What do you do when you’ve learned your team member is naturally wired to do something that is not in their job description? In the perfect world, you can upskill them and move them into the perfect job fit. But in the real world, there are resource constraints.
Not having the authority to make big changes may even keep you from taking the first step to discover what your people’s strengths are.
The good news is, there are plenty of great leaders who have ignited their people’s strengths without changing their roles or responsibilities. Here are some tips on how you can, too.
Dig Into Insights
Open your team member’s full profile and click through their insights. Sometimes a simple acknowledgement of what a team member uniquely brings to the team goes a long way in making her or him feel connected to the work and team.
For example, with this insight, in your next one-on-one you can say “Kirsten, you are really good at encouraging the team. I saw you give XYZ compliment to Steve, and he really appreciated it. Thank you for building a positive culture on the team.”
Or look for insights that your team member currently doesn’t have an opportunity to exercise. For example, if you notice an insight like this one, and you work in an open and collaborative work space, ask Kirsten if she would like to try working 30 minutes alone behind closed doors each day for one week. Then check in with her at the end of that week to see if this was helpful.
Look for Outliers on Your Team Dashboard
Open up your team dashboard and look for outliers. Clear outliers might feel a bit outside of the team, whether they can put a finger on it or not. It might look like them feeling a bit frustrated, less active in conversations, or not producing up to the quality you’ve seen them capable of.
Noticing where they are unique from the team, and then altering small things to fit their natural style can produce a big change in how they feel connected to the team, as well as in the work they produce.
In our team, Tim stands out on the Culture Pulse in Management Philosophy. Our team leans towards Support motivated, which shows up in our culture of collaborative meetings, sharing personal stories, and leaders helping in the day-to-day. These qualities can frustrate someone leaning towards Performance, who wants to know what numbers to hit, then be left to go accomplish. So we gave Tim monthly goals. He’s knocking them out of the park.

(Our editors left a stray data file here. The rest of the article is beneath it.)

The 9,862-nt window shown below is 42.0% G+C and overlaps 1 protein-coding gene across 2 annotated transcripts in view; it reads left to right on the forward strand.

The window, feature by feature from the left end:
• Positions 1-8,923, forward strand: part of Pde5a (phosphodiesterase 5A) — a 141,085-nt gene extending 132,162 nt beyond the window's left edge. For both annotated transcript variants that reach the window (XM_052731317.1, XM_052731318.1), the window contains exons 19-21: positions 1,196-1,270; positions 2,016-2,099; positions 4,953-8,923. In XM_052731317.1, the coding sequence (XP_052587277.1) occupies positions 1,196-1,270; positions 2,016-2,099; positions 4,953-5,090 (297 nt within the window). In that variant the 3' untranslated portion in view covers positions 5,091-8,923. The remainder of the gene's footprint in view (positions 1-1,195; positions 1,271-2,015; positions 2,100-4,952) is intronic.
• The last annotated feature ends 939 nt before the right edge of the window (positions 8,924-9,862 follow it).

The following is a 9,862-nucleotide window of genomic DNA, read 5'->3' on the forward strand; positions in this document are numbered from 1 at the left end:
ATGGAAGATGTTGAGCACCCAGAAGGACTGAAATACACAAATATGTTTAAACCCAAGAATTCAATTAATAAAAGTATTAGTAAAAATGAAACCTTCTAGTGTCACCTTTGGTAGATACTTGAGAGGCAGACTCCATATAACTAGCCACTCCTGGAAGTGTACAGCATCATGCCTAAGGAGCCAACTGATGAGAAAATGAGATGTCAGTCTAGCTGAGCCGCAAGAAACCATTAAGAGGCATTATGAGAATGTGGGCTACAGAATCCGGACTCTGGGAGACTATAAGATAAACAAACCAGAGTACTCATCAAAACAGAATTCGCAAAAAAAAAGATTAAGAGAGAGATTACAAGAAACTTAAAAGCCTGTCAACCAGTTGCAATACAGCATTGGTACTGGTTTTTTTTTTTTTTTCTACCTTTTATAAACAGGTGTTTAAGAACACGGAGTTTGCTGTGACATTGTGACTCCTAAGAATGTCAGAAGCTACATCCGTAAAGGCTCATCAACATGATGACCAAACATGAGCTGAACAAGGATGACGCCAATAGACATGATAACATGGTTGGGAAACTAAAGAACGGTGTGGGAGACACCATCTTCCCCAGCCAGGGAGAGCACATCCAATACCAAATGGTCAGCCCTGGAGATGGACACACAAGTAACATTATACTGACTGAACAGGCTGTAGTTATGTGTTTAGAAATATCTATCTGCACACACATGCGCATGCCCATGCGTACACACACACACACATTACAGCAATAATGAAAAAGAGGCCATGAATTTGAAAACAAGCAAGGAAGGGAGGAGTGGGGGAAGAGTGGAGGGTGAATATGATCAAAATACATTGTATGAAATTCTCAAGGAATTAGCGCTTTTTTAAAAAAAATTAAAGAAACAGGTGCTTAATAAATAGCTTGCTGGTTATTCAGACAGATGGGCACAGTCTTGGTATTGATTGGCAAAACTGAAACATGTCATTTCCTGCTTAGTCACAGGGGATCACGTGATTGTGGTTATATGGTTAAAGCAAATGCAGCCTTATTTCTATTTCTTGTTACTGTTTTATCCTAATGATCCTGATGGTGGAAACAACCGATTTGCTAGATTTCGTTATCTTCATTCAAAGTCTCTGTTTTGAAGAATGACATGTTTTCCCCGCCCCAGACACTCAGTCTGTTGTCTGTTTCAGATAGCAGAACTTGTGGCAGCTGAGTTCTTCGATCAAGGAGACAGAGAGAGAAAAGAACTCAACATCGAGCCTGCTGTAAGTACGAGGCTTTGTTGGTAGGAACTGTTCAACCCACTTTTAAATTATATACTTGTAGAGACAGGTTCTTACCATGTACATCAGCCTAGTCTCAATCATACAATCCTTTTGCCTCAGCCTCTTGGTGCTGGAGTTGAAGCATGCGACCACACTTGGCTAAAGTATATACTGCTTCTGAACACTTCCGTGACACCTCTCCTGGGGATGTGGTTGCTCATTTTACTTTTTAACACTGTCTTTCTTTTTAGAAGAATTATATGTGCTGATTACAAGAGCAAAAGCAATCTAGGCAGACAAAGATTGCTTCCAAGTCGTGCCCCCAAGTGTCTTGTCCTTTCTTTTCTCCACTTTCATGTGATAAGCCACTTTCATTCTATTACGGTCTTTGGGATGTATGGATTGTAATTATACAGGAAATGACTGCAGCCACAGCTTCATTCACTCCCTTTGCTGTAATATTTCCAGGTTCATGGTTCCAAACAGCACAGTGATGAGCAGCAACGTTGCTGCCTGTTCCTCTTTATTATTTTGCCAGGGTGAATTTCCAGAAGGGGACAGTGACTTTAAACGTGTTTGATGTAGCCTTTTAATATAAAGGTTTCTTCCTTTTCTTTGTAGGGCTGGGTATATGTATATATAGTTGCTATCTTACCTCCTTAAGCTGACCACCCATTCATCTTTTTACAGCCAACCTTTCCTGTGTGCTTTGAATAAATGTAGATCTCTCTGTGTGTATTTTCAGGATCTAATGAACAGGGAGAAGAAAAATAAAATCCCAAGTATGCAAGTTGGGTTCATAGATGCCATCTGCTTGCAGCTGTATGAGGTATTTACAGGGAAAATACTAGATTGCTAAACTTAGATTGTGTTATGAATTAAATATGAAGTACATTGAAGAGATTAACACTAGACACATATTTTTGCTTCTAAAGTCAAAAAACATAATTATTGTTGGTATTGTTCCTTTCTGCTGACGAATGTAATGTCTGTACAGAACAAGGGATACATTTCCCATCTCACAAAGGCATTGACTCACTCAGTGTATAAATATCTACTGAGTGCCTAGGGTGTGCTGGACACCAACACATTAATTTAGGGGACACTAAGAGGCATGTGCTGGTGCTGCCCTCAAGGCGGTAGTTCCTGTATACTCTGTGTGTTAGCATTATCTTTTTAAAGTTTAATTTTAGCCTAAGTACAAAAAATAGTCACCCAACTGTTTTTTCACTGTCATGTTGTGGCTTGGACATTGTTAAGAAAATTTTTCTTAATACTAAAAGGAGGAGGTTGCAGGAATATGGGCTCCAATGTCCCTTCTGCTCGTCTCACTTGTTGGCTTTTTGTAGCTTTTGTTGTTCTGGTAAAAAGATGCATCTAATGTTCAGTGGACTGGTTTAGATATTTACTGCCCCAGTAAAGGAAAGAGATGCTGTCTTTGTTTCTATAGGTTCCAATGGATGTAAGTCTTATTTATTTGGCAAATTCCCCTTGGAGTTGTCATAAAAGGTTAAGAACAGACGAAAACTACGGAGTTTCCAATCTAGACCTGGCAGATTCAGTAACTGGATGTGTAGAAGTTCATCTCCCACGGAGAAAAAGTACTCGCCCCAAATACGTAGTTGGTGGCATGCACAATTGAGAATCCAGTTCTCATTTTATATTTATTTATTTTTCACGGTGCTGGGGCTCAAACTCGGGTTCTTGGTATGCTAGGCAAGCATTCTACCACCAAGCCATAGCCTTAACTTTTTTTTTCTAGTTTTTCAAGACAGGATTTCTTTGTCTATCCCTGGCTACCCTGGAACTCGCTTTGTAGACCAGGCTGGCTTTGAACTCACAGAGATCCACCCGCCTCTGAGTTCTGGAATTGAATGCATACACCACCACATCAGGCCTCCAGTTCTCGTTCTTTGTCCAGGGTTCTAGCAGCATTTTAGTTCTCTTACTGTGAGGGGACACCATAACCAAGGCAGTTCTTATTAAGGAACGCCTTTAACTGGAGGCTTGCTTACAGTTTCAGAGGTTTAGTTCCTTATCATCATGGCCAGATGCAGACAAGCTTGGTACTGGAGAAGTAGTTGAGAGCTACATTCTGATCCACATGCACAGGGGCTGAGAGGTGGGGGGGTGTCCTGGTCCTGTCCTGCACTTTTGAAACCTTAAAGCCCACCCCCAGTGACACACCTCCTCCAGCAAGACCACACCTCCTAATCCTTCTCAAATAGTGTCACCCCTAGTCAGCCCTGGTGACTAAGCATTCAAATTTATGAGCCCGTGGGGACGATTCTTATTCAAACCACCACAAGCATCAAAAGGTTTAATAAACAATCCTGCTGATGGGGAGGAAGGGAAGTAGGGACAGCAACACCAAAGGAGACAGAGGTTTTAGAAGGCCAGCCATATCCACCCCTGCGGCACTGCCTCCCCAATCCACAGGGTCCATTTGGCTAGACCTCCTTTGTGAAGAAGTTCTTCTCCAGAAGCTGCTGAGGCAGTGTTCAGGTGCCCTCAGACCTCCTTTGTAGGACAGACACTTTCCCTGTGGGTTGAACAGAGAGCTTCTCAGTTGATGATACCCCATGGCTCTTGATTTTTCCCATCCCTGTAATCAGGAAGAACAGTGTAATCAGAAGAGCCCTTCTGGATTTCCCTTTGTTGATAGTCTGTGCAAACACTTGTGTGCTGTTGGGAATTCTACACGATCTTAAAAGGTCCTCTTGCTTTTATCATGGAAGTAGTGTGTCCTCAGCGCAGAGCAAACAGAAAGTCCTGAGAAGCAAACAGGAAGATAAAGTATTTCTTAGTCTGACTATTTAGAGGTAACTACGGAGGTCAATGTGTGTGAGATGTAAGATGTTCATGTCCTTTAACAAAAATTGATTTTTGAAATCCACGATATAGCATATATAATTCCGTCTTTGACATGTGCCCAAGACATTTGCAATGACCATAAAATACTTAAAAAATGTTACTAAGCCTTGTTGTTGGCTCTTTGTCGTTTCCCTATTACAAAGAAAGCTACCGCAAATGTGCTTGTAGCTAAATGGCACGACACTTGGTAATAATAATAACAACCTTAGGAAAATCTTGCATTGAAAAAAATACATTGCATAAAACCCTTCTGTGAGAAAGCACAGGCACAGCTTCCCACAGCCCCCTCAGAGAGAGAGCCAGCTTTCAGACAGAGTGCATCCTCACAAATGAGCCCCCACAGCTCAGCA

Consider Tasks To Be Delegated
One leader, Michael, had a growing team and didn’t have the capacity to take each new hire out to lunch. So he looked on his team dashboard to see who on his team would be a great fit for this task.
Marjie was particularly energized by building relationships. Michael was a bit worried she would feel burdened by this additional task, and was surprised by how excitedly she jumped on it. This simple act of taking the newbie out to lunch allowed Marjie to activate her relationship building strengths, bringing fresh energy to Marjie, and resulting in more satisfaction in her existing role and tasks.
Each new hire is now welcomed into the team by someone who is genuinely curious to learn who they are, what they care about, and who then connects them with kindred spirits on the team. Genuine relationships are now quickly built, integrating the new hires into the culture and speeding up their time to understanding how the team works.
For Disengaged Employees
Are you noticing one of your people is not performing up to their potential, or is showing signs of disengagement such as frustration, team conflict, or not participating in conversations?
Open up their full profile and look for their natural strengths in VIA or StrengthsFinder. Click to expand these strengths and ask yourself: is there one small thing you can do to allow this person to activate their top strengths?
Another leader, Danielle, noticed that a software developer, Mike, was not bringing as much to the table as he was capable of. Danielle noticed that Mike’s top strengths are in leadership.
A developer’s time is spent in heads down work. How could Mike lean into his natural leadership qualities without changing his existing responsibilities? Danielle tasked him to start leading the team’s daily standup - an existing 5 minute touch base meeting. Such a small thing activated Mike. He started speaking up more in other meetings, sitting up straighter. Mike’s physical demeanor changed, and his engagement in his existing work amplified.
There are endless stories of leaders who have activated their people without changing their day-to-day responsibilities. We’ve built Cloverleaf to help you identify these unique talents in each of your people. When your people are empowered to do what they do best, your culture, productivity, and bottom line all benefit. Not to mention, everyone simply feels good.
If you’re looking for more personalized support in your specific situation and would like to talk with a coach, fill out the form below. Cloverleaf has a large network of trusted business coaches and consultants who spend their days activating people in their work.
Cloverleaf has a lot to offer, so check out our blog or other articles about the TEAM Dashboard.
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